To get a better sense of what’s going, I separated this season’s starting pitchers into three groups: those whose average exit velocity on batted balls is under 87.5 mph (21 of 91 pitchers), those whose exit velicoty sits somewhere between 87.5 mph and 89.2 mph (constituting 51 of 91 pitchers), and a final group of 19 pitchers who’ve allowed an average batted-ball exit velocity greater than 89.2 mph this season. The initial analysis appears to show some effect on ERA and FIP depending on the batted ball velocities.

ERA AND FIP BY EXIT VELOCITY

There is roughly a half-run difference between the high and low groups, with the middle group falling squarely in between. There looks to be a bit of a difference between the two groups. We, or at least I, would assume that there would not be a great relationship between exit velocity and individual pitcher ERA or FIP given how many other variables go into determining those statistics. Given that, an r of .33 for ERA and an r of .40 for FIP seem surprisingly high.

Given FIP’s slightly stronger relationship with exit velocity, a look at the components of FIP could shed some light on their relationship. The chart below shows the same groups from the graph above using proxies for the FIP components in strikeouts, walks, and home runs per nine innings (K/9, BB/9, and HR/9, respectively) depending on the average exit velocity.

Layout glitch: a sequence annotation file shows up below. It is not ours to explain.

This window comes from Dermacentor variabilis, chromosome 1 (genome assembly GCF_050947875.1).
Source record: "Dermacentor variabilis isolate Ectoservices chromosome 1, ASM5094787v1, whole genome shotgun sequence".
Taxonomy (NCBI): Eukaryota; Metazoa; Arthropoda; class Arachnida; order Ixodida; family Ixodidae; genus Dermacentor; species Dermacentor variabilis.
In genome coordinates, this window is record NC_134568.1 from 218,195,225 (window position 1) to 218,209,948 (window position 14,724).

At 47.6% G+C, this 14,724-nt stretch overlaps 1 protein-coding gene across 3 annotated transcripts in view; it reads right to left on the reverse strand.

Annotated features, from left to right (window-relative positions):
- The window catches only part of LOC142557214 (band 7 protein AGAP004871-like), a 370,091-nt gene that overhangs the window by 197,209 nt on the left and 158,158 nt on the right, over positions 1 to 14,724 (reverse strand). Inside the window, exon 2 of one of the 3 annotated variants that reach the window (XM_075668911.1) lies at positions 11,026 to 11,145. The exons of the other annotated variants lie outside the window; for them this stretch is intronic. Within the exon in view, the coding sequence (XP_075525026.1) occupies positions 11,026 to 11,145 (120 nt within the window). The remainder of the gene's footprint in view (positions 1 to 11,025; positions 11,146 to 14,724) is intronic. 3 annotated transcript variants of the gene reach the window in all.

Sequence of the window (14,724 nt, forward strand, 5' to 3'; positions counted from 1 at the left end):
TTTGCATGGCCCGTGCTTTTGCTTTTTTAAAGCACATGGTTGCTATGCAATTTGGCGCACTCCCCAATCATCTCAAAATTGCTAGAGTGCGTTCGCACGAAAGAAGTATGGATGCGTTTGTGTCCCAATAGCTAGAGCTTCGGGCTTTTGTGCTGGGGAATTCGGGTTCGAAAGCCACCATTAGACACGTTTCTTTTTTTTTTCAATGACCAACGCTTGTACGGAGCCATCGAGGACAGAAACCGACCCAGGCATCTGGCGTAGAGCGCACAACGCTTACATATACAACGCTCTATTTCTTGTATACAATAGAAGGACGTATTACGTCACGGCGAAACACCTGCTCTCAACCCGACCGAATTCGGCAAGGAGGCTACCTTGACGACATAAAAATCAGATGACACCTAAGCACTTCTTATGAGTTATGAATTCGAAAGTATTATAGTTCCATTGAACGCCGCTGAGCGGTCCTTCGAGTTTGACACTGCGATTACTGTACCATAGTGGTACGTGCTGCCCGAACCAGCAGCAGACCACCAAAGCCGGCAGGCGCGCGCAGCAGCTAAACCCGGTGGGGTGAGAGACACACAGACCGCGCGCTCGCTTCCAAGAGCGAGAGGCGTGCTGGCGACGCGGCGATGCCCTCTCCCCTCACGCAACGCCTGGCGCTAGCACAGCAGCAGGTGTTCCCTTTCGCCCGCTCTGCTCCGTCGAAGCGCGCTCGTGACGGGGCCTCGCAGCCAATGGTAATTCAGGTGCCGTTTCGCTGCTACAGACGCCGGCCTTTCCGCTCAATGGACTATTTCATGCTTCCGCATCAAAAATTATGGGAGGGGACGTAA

FIP Components by Batted Ball Exit Velocity
K/9 BB/9 HR/9
Exit Velocity <87.5 (n=21) 7.9 2.5 0.92
Exit Velocity 87.5-89.2 (n=51) 7.6 2.7 0.99
Exit Velocity >89.2 (n=19) 7.4 2.5 1.19

While walks and strikeouts never happen at the same time as a batted ball, it is possible that exit velocity might be some proxy for a pitcher’s stuff that would show up in strikeout and walk rates. Given the size of the sample, it does not look like exit velocity plays much of a role in the number of walks given up as it fluctuates by group and the r was a very small .15 between walks and exit velocity. Looking at the raw numbers, it looks like K/9 might have some relationship with exit velocity. The r is a little stronger at -.25, but when calculating FIP, that .5 difference in K/9 accounts for only a one-tenth difference in FIP.